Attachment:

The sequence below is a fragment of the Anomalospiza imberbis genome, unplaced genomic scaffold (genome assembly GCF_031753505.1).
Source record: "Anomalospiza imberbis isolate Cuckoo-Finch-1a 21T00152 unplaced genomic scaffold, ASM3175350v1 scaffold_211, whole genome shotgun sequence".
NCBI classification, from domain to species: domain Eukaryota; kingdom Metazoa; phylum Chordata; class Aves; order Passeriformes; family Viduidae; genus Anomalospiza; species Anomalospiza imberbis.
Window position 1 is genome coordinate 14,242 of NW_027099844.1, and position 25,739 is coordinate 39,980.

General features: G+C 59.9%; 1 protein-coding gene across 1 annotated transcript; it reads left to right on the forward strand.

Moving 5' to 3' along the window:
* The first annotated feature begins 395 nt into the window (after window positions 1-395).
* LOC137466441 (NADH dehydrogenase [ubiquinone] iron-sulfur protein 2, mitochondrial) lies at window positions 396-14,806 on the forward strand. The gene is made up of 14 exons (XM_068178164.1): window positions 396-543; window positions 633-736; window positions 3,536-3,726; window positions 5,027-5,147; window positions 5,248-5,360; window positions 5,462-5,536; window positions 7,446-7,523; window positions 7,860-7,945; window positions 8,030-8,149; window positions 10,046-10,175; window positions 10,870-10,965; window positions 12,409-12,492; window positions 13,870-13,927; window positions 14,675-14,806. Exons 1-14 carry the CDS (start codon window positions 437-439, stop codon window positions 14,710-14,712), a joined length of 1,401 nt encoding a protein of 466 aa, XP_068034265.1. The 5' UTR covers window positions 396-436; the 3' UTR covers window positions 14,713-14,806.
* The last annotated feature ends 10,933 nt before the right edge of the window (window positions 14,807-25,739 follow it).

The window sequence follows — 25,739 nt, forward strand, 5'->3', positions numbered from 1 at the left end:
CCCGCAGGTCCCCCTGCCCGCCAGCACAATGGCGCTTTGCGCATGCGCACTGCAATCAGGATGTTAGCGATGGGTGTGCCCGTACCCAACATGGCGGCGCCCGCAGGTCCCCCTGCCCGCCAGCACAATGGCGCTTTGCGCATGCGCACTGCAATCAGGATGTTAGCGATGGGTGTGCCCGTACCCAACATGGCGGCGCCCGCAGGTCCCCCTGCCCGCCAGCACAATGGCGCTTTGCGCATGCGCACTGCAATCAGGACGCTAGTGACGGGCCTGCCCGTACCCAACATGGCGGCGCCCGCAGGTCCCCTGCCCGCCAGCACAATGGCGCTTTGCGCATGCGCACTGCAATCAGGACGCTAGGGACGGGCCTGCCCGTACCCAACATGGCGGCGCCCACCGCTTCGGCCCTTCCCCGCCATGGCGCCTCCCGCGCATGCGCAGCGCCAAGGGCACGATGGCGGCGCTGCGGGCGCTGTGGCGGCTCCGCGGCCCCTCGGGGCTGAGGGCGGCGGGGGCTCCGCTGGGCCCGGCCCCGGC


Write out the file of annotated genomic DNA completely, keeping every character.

The sequence below is a fragment of the Anomalospiza imberbis genome, unplaced genomic scaffold (genome assembly GCF_031753505.1).
Source record: "Anomalospiza imberbis isolate Cuckoo-Finch-1a 21T00152 unplaced genomic scaffold, ASM3175350v1 scaffold_211, whole genome shotgun sequence".
NCBI classification, from domain to species: domain Eukaryota; kingdom Metazoa; phylum Chordata; class Aves; order Passeriformes; family Viduidae; genus Anomalospiza; species Anomalospiza imberbis.
Window position 1 is genome coordinate 14,242 of NW_027099844.1, and position 25,739 is coordinate 39,980.

General features: G+C 59.9%; 1 protein-coding gene across 1 annotated transcript; it reads left to right on the forward strand.

Moving 5' to 3' along the window:
* The first annotated feature begins 395 nt into the window (after window positions 1-395).
* LOC137466441 (NADH dehydrogenase [ubiquinone] iron-sulfur protein 2, mitochondrial) lies at window positions 396-14,806 on the forward strand. The gene is made up of 14 exons (XM_068178164.1): window positions 396-543; window positions 633-736; window positions 3,536-3,726; window positions 5,027-5,147; window positions 5,248-5,360; window positions 5,462-5,536; window positions 7,446-7,523; window positions 7,860-7,945; window positions 8,030-8,149; window positions 10,046-10,175; window positions 10,870-10,965; window positions 12,409-12,492; window positions 13,870-13,927; window positions 14,675-14,806. Exons 1-14 carry the CDS (start codon window positions 437-439, stop codon window positions 14,710-14,712), a joined length of 1,401 nt encoding a protein of 466 aa, XP_068034265.1. The 5' UTR covers window positions 396-436; the 3' UTR covers window positions 14,713-14,806.
* The last annotated feature ends 10,933 nt before the right edge of the window (window positions 14,807-25,739 follow it).

The window sequence follows — 25,739 nt, forward strand, 5'->3', positions numbered from 1 at the left end:
CCCGCAGGTCCCCCTGCCCGCCAGCACAATGGCGCTTTGCGCATGCGCACTGCAATCAGGATGTTAGCGATGGGTGTGCCCGTACCCAACATGGCGGCGCCCGCAGGTCCCCCTGCCCGCCAGCACAATGGCGCTTTGCGCATGCGCACTGCAATCAGGATGTTAGCGATGGGTGTGCCCGTACCCAACATGGCGGCGCCCGCAGGTCCCCCTGCCCGCCAGCACAATGGCGCTTTGCGCATGCGCACTGCAATCAGGACGCTAGTGACGGGCCTGCCCGTACCCAACATGGCGGCGCCCGCAGGTCCCCTGCCCGCCAGCACAATGGCGCTTTGCGCATGCGCACTGCAATCAGGACGCTAGGGACGGGCCTGCCCGTACCCAACATGGCGGCGCCCACCGCTTCGGCCCTTCCCCGCCATGGCGCCTCCCGCGCATGCGCAGCGCCAAGGGCACGATGGCGGCGCTGCGGGCGCTGTGGCGGCTCCGCGGCCCCTCGGGGCTGAGGGCGGCGGGGGCTCCGCTGGGCCCGGCCCCGGC